See what other people have done for Thursday Thirteen here!

Today is World Farm Animal Day.  October 2nd was chosen to be marked as World Farm Animal Day (WFAD) as it honours the birthday of Mahatma Gandhi, an outspoken advocate of non-violence towards animals.

WFAD is a time dedicated to spreading knowledge about the incredible suffering and slaughter of the more than 55 billion cows, pigs, turkeys, chickens, and other sentient land animals in the world’s factory farms and slaughterhouses.  It is a time to remind ourselves of the horrible treatment suffered by animals raised for meat, eggs, and dairy.

To mark WFAD, today’s Thursday Thirteen are Thirteen Facts about Farm Animals and WFAD.

1.  WFAD is marked in all 50 states of the United States, Canada, and approximately two dozen other countries.

2. The first World Farm Animal Day was launched in 1983.

3.  Ninety-eight percent of all animal suffering takes place at factory farms and in slaughterhouses.

4.  Farm animals are usually raised for one of four different purposes:

(i) food (e.g. meat, eggs, dairy products),

(ii) fiber (e.g. wool, fleece),

(iii) work (e.g. draft animals for traditional farming or forestry, or for recreational, ranching, or

entertainment purposes), and/or

(iv) fur / pelt / hides.

5.  An estimated 98% of Canada’s 26 million laying hens are kept in battery cages for their entire lifespan, which amounts to only about one or two years.  Battery cages are so small that they don’t allow for the hens to spread their wings, so empty that hens cannot make a nest, and so restrictive that the hens’ bones can become brittle and snap due to lack of exercise.    These cages are 16″ by 18″, and they hold from four to six hens each.  The actual living space for each hen is approximately the size of a letter size piece of paper.  For more important (but graphic) detail about the life of a laying hen, please go here.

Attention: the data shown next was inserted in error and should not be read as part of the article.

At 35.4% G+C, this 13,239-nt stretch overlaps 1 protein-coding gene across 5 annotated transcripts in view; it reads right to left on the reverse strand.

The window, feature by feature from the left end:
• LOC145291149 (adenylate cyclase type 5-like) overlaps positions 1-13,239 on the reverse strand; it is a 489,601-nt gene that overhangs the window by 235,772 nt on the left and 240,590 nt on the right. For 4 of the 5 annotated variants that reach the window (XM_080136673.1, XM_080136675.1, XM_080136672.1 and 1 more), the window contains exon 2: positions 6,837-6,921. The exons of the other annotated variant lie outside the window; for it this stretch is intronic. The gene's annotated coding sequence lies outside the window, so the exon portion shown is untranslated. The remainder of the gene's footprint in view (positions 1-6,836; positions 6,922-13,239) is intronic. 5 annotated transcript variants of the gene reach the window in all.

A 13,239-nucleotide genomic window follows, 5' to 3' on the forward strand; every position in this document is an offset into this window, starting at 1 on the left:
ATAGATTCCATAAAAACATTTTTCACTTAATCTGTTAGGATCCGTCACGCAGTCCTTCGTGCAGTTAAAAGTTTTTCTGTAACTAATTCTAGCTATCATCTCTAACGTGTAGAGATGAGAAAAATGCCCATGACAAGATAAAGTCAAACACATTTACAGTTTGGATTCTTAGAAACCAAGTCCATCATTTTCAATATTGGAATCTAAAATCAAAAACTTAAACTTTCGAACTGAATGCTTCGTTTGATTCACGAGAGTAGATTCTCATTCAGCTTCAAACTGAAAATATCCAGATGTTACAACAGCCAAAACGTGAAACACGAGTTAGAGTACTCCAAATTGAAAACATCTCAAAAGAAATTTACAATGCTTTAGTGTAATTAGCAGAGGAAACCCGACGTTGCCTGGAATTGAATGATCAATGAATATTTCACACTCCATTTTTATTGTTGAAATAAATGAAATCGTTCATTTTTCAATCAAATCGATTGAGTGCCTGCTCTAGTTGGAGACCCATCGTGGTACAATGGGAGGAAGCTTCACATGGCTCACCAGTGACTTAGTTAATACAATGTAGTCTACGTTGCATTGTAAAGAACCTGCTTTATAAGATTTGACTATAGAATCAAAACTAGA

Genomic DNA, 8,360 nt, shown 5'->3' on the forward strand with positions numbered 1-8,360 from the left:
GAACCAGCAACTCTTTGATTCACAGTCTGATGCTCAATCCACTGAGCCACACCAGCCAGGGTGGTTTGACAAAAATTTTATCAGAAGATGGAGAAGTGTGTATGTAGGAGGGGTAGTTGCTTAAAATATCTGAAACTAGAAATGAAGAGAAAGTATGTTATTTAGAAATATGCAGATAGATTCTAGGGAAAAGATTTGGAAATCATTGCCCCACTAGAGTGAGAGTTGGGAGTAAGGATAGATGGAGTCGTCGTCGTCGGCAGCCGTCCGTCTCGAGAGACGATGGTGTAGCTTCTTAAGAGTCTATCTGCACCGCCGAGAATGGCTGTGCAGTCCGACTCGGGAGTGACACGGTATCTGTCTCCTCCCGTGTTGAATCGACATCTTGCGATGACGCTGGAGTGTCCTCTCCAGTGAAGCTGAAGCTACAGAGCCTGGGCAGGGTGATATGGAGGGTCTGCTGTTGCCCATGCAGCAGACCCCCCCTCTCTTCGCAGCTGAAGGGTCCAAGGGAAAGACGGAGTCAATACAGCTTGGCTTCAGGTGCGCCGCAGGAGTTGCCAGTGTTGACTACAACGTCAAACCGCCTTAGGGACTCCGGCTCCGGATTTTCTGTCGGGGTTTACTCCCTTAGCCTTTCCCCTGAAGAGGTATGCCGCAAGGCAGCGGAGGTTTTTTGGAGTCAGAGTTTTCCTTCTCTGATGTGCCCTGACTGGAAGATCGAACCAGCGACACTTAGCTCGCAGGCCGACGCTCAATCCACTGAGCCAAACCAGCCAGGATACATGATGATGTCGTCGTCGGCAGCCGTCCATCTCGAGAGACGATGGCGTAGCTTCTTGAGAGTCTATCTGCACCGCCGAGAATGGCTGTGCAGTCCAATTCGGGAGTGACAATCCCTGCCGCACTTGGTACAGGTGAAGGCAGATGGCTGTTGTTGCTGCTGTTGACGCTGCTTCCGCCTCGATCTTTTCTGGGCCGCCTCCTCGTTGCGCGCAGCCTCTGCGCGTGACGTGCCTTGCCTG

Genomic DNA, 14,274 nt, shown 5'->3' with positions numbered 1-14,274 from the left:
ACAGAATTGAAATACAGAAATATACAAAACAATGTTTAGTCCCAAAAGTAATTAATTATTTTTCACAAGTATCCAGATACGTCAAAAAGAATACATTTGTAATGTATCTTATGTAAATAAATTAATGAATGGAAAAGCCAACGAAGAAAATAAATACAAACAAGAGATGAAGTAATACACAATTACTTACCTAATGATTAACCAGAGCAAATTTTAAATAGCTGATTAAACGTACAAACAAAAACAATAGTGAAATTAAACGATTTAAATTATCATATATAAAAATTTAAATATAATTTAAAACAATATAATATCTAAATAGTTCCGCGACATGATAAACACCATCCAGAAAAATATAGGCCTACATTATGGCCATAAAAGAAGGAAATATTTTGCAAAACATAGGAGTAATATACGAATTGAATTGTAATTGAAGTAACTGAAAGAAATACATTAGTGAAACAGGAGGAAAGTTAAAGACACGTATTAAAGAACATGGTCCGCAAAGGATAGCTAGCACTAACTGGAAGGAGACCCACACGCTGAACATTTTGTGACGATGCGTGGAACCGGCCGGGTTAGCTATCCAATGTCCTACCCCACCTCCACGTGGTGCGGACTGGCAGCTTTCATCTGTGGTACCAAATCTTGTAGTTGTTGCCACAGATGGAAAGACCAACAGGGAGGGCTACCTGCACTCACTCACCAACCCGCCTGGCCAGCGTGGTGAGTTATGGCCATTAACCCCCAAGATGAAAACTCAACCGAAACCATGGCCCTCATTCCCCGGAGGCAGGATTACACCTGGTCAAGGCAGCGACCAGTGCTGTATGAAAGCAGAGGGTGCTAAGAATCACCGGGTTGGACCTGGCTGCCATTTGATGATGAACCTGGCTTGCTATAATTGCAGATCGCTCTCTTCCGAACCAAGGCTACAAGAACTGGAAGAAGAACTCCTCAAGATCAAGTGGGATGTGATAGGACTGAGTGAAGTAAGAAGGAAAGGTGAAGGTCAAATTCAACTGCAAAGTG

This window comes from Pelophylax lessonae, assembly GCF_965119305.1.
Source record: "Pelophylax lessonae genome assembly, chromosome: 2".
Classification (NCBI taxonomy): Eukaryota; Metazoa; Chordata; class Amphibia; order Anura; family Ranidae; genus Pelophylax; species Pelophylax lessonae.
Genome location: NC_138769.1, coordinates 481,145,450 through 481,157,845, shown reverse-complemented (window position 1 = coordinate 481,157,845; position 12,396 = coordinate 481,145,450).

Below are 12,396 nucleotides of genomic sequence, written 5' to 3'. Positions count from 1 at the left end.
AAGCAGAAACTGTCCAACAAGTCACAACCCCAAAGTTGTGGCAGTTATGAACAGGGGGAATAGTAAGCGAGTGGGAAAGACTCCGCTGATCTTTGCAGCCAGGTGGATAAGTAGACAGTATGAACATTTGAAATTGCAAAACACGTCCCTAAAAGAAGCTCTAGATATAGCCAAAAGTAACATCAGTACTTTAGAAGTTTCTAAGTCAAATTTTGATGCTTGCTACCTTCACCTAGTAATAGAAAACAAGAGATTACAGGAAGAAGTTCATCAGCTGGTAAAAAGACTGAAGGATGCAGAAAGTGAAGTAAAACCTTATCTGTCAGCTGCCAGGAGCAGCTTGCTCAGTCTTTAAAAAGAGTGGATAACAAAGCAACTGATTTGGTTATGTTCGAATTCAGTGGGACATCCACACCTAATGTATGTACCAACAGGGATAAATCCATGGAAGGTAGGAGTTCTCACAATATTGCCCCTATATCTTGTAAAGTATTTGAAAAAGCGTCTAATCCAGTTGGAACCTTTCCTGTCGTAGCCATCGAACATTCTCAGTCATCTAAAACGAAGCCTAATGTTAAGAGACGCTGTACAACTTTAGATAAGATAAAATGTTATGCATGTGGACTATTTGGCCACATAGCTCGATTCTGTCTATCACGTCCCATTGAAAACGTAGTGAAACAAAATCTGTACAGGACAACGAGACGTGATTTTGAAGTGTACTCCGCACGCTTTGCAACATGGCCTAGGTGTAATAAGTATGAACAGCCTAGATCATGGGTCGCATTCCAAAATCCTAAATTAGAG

6.  Broiler chickens are the ones bred specifically for the most meat, costing the least amount possible, in the shortest time possible.  Broiler chickens are usually bred in large industrial barns in groups of 5,000 to 50,000 birds.  They are mass-housed on the barren floor, and they are fed and watered automatically by machine.  The lights are on in the barn for 23 out of 24 hours a day.  The average lifespan of a chicken is 15 years, but most broilers are slaughtered at 42 days of age or less.  In 2003, 600 million chickens were slaughtered in Canada.  More on the life of a broiler chicken can be found here.